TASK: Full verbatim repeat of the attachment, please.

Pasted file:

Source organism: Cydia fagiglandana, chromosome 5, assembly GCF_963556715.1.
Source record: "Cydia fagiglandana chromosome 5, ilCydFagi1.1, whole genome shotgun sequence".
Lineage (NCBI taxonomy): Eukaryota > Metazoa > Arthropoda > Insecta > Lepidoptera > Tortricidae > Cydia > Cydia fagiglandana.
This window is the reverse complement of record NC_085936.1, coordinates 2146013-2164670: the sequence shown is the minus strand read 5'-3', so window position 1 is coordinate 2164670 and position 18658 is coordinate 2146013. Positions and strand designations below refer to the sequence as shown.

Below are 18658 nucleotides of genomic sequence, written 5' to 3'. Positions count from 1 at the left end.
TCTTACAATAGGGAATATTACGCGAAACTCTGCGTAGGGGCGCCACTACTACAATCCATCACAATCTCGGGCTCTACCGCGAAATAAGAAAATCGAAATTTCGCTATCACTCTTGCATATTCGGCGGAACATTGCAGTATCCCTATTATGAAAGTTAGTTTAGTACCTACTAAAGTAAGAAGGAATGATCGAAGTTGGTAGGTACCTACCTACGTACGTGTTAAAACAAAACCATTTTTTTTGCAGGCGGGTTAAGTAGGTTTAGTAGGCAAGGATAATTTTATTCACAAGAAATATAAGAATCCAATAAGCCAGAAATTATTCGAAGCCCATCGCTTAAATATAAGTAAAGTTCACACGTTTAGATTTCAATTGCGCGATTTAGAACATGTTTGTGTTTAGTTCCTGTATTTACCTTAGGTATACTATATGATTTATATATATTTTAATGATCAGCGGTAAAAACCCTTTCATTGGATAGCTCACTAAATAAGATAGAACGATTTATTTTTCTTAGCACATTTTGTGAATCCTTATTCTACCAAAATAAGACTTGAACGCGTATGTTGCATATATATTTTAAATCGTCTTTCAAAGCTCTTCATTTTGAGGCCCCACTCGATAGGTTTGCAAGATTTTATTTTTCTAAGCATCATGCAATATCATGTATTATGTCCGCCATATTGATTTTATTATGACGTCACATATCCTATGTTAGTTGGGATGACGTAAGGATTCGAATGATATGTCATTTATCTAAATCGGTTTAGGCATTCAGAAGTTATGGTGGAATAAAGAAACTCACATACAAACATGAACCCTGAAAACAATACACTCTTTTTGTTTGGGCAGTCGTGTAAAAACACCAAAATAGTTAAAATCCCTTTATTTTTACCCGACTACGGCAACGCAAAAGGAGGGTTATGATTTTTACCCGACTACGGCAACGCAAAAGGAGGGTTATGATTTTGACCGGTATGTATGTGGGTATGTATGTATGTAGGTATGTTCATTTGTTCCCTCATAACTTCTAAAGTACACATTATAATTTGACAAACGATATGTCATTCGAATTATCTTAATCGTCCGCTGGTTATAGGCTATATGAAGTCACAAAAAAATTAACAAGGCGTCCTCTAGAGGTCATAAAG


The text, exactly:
Source organism: Cydia fagiglandana, chromosome 5, assembly GCF_963556715.1.
Source record: "Cydia fagiglandana chromosome 5, ilCydFagi1.1, whole genome shotgun sequence".
Lineage (NCBI taxonomy): Eukaryota > Metazoa > Arthropoda > Insecta > Lepidoptera > Tortricidae > Cydia > Cydia fagiglandana.
This window is the reverse complement of record NC_085936.1, coordinates 2146013-2164670: the sequence shown is the minus strand read 5'-3', so window position 1 is coordinate 2164670 and position 18658 is coordinate 2146013. Positions and strand designations below refer to the sequence as shown.

Below are 18658 nucleotides of genomic sequence, written 5' to 3'. Positions count from 1 at the left end.
TCTTACAATAGGGAATATTACGCGAAACTCTGCGTAGGGGCGCCACTACTACAATCCATCACAATCTCGGGCTCTACCGCGAAATAAGAAAATCGAAATTTCGCTATCACTCTTGCATATTCGGCGGAACATTGCAGTATCCCTATTATGAAAGTTAGTTTAGTACCTACTAAAGTAAGAAGGAATGATCGAAGTTGGTAGGTACCTACCTACGTACGTGTTAAAACAAAACCATTTTTTTTGCAGGCGGGTTAAGTAGGTTTAGTAGGCAAGGATAATTTTATTCACAAGAAATATAAGAATCCAATAAGCCAGAAATTATTCGAAGCCCATCGCTTAAATATAAGTAAAGTTCACACGTTTAGATTTCAATTGCGCGATTTAGAACATGTTTGTGTTTAGTTCCTGTATTTACCTTAGGTATACTATATGATTTATATATATTTTAATGATCAGCGGTAAAAACCCTTTCATTGGATAGCTCACTAAATAAGATAGAACGATTTATTTTTCTTAGCACATTTTGTGAATCCTTATTCTACCAAAATAAGACTTGAACGCGTATGTTGCATATATATTTTAAATCGTCTTTCAAAGCTCTTCATTTTGAGGCCCCACTCGATAGGTTTGCAAGATTTTATTTTTCTAAGCATCATGCAATATCATGTATTATGTCCGCCATATTGATTTTATTATGACGTCACATATCCTATGTTAGTTGGGATGACGTAAGGATTCGAATGATATGTCATTTATCTAAATCGGTTTAGGCATTCAGAAGTTATGGTGGAATAAAGAAACTCACATACAAACATGAACCCTGAAAACAATACACTCTTTTTGTTTGGGCAGTCGTGTAAAAACACCAAAATAGTTAAAATCCCTTTATTTTTACCCGACTACGGCAACGCAAAAGGAGGGTTATGATTTTTACCCGACTACGGCAACGCAAAAGGAGGGTTATGATTTTGACCGGTATGTATGTGGGTATGTATGTATGTAGGTATGTTCATTTGTTCCCTCATAACTTCTAAAGTACACATTATAATTTGACAAACGATATGTCATTCGAATTATCTTAATCGTCCGCTGGTTATAGGCTATATGAAGTCACAAAAAAATTAACAAGGCGTCCTCTAGAGGTCATAAAG